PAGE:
Why he won’t: Lee’s biggest drawback at the moment is his startling-high drop percentage from 2013 (12.3 percent, easily the highest of any high-profile receiver in the draft). The second-biggest knock against him is his size, which may keep him limited to slot duties until he can fill out a bit more. The size issue might be less of a worry if he was a bit faster, but his 4.52 time in the 40 at the combine didn’t exactly erase those concerns. Of course, there is also the issue of the situation he finds himself in now, which is either as the second or third (and perhaps even fourth) option for QB Chad Henne in an offense that wants to build around a solid running game. Of course, that also assumes he can beat out Sanders and fellow second-round rookie Allen Robinson, which is far from guaranteed to happen.

2014 Fantasy Assessment: Lee enters a situation in Jacksonville in which there is a crying need at his position, but he will have his work cut out for him to shoot past TE Marcedes Lewis and hold off Robinson for a starting job opposite Cecil Shorts. Yahoo Sports recently reported that Lee is running as a starter at “Z” (flanker) while Robinson is slotted behind Shorts at “X” (split end), so the former Trojan may have caught a break in that regard. Let’s not forget that Henne – despite what the coaching staff is saying right now – could be replaced by rookie QB Blake Bortles at some point this season. While Henne is hardly an elite option at the position, inserting Bortles midway through the season may actually hurt the passing game more than it would help this season. Even if he nails down the starting job, Lee has a lot more working against him than for him in 2014, making him little more than an end-of-draft consideration.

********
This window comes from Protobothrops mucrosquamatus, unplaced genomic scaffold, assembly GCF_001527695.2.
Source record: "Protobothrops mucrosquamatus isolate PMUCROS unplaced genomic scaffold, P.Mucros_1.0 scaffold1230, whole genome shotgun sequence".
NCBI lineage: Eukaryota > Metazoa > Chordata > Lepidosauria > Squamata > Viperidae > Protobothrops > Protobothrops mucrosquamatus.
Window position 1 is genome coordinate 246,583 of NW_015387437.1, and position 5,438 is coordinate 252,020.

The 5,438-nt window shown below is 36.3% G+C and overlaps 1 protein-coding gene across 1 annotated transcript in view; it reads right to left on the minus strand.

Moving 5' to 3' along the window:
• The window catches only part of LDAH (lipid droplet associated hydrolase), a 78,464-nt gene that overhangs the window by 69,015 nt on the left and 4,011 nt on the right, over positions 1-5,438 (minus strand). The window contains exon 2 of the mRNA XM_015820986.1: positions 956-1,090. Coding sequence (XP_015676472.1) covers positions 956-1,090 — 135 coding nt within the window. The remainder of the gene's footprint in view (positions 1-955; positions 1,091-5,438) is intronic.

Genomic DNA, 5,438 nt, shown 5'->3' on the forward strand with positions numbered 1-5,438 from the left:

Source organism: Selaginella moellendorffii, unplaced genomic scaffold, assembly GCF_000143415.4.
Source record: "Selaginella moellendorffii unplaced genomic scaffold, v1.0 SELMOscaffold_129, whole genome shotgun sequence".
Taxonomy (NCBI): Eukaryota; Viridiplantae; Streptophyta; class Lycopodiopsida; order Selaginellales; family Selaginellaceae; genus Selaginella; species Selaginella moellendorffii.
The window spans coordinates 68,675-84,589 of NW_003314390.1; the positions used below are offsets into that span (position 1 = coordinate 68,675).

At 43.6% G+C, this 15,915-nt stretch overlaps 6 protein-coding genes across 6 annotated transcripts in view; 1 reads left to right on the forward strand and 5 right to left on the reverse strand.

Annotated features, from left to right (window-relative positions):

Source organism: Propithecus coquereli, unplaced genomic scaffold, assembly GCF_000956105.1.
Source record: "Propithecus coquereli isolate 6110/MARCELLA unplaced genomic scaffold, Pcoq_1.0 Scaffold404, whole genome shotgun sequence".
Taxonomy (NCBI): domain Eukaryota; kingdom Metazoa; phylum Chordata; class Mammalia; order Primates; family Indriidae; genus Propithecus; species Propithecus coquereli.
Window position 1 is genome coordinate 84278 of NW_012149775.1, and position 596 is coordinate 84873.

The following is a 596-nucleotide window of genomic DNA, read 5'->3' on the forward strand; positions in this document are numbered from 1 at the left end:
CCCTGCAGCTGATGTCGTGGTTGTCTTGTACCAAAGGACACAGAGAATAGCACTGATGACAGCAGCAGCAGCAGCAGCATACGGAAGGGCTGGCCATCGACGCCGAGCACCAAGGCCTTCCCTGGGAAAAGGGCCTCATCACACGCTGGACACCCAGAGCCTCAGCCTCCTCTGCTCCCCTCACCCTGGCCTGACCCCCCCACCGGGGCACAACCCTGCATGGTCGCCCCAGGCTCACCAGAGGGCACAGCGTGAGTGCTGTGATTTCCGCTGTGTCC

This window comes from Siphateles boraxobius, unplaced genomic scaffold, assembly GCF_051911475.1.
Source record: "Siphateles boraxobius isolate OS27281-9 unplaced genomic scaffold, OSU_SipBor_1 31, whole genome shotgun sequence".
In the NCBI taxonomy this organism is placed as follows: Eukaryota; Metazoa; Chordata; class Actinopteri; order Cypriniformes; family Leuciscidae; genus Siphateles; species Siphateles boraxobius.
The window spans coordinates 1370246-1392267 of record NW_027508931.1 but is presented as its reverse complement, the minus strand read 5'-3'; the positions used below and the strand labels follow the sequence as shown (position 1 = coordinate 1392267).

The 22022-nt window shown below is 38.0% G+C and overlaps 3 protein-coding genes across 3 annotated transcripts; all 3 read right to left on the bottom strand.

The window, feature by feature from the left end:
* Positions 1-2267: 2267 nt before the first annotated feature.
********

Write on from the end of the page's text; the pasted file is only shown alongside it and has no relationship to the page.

Fearless early-June prediction (three starts): 41 receptions for 525 yards and three TDs